Local activists say CPS is not teaching enough black history to students

February 5, 2013

(By Benedictine University/Flickr)
St. Procopius College Black Student Association, 1971

Some local leaders are concerned about the lack of African-American history education in Chicago Public Schools. Mattie Butler runs a community organization called Woodlawn East Community and Neighbors.

She said CPS hasn’t ensured that its schools offer students enough education about black history or literature.

“For us, it’s been an ongoing struggle, an uphill battle,” Butler said. “Now, I have a grandson in one of the schools here and when I look at the homework, there is nothing there that talks about him as a black child.”

Butler runs an after-school program and said students who don’t know much about their culture face difficulties.

“They don’t have a sense of self, of worth,” she said. “They don't have a sense of place. They don't have a sense of pride in who they are.”

State Rep. Mary Flowers sponsored a law 22 years ago mandating that all public schools in Illinois should teach African-American history.

"It's important that all students become educated," Flowers said. "It's a requirement for the state of Illinois - is the law - so is not something that a school has an option to do."

Flowers said the Illinois Board of Education should be monitoring and making sure that all schools are in compliance. But the problem, she said, is there are no penalties if school districts don’t comply.

According to the current law, “Every public elementary school and high school shall include in its curriculum a unit of instruction studying the events of Black history.”

But Mary Fergus, the spokeswoman for the Illinois State Board of Education, said that unit of instruction “typically has been interpreted to mean that the instruction is embedded in another course.”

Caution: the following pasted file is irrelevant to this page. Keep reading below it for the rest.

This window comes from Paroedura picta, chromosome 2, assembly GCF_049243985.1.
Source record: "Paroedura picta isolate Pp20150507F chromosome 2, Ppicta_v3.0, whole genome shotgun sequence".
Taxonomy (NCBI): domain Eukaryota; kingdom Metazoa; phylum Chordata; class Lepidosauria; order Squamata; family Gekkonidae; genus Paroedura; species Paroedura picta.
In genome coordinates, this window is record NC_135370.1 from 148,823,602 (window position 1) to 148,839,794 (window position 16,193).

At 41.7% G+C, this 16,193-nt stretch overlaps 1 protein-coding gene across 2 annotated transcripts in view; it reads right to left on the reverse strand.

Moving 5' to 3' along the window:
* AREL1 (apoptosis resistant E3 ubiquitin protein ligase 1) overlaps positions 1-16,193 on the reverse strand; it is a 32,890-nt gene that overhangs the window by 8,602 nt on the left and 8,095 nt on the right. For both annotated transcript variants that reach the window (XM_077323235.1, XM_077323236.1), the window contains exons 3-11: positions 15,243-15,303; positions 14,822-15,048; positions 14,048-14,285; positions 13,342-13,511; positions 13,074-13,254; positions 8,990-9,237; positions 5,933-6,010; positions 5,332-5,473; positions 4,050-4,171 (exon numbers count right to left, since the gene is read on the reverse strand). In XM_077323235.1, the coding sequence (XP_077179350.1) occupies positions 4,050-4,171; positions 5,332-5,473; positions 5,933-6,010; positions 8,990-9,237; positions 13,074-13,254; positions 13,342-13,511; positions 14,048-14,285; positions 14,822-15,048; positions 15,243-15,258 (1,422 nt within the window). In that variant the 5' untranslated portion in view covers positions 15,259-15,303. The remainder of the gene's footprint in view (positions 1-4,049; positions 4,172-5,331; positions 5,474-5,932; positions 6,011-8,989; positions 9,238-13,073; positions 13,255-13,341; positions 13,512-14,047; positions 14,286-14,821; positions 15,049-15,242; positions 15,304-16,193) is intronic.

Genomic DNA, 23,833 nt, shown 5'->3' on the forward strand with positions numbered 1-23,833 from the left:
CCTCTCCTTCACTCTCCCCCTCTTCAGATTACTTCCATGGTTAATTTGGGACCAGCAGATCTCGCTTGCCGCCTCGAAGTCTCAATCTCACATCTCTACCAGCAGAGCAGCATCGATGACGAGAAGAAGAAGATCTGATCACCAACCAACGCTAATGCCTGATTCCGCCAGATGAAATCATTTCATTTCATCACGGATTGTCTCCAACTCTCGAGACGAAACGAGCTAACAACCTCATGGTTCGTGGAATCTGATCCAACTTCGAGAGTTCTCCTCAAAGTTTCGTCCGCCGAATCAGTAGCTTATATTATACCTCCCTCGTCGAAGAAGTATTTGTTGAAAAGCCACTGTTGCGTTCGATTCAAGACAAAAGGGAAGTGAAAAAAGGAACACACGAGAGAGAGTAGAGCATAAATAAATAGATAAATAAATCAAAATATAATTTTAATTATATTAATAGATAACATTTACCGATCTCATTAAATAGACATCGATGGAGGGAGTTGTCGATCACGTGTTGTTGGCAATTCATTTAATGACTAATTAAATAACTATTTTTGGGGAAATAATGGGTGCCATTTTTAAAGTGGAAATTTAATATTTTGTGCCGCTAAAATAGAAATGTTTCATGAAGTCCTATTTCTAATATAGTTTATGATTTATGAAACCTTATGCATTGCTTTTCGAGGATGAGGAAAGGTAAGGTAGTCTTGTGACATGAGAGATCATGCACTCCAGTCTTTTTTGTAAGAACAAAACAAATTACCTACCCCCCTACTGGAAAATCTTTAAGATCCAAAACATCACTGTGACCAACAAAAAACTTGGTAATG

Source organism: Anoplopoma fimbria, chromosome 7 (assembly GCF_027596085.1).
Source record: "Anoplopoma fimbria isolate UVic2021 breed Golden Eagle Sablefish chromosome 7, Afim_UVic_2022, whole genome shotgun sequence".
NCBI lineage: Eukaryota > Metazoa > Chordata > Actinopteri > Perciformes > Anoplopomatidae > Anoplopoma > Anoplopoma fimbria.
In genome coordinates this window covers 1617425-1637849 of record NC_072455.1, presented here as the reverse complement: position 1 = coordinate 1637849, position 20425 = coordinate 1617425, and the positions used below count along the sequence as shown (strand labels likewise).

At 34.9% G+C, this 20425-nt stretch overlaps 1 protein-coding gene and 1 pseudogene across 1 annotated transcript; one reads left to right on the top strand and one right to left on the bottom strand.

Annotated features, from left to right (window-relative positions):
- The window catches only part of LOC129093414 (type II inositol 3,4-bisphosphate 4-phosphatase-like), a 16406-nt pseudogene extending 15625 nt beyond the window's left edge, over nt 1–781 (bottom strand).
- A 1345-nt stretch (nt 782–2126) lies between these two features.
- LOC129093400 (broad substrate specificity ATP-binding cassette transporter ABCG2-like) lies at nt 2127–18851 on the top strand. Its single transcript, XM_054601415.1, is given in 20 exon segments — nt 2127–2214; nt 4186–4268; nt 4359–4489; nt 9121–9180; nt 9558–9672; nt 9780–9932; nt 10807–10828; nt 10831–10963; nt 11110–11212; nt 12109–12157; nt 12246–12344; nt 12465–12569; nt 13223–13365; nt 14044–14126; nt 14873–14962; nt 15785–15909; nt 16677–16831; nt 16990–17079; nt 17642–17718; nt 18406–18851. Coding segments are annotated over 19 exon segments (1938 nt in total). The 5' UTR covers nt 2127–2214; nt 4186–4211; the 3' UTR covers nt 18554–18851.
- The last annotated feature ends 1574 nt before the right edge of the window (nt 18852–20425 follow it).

She says it’s up to each district to decide how much time it will spend teaching the subject.

It’s not clear what the policy is at Chicago Public Schools. The district did not answer questions about how and when it teaches black history or literature.

But according to Jones College Prep High School Principal Joseph Powers, there isn't a specific mandate from CPS about what courses a school should offer.

“What we’ve done here was develop courses that we felt will meet that particular requirement from the state and also fulfill an educational need for our students,” Powers said.

Jones College Prep made the news recently when students learned the school was removing African American Literature and Latin American Studies classes from its curriculum.

Students collected more than 700 petitions asking CPS to keep the classes. Jones has reinstated the classes, blaming a computer error for the planned cancellations.

The complaints by the Woodlawn group, along with the petitions filed over Jones College Prep, drew new attention to the issue.

In response, CPS Press Secretary Marielle Sainvilus said in a statement: "African American history is a vital component of the culture and fabric of both our country and our city. Integrating these very important teachings into our classrooms is a priority for CEO Byrd Bennett and she is working on a plan to address this...”

In the meantime, Butler and other Woodlawn activists said they will continue to challenge their local schools to teach more about slavery and the Civil Rights Movement.

“I am gonna be pushing to see that Afro-centric teaching is in each and every school that there is an African-American child,” Butler said.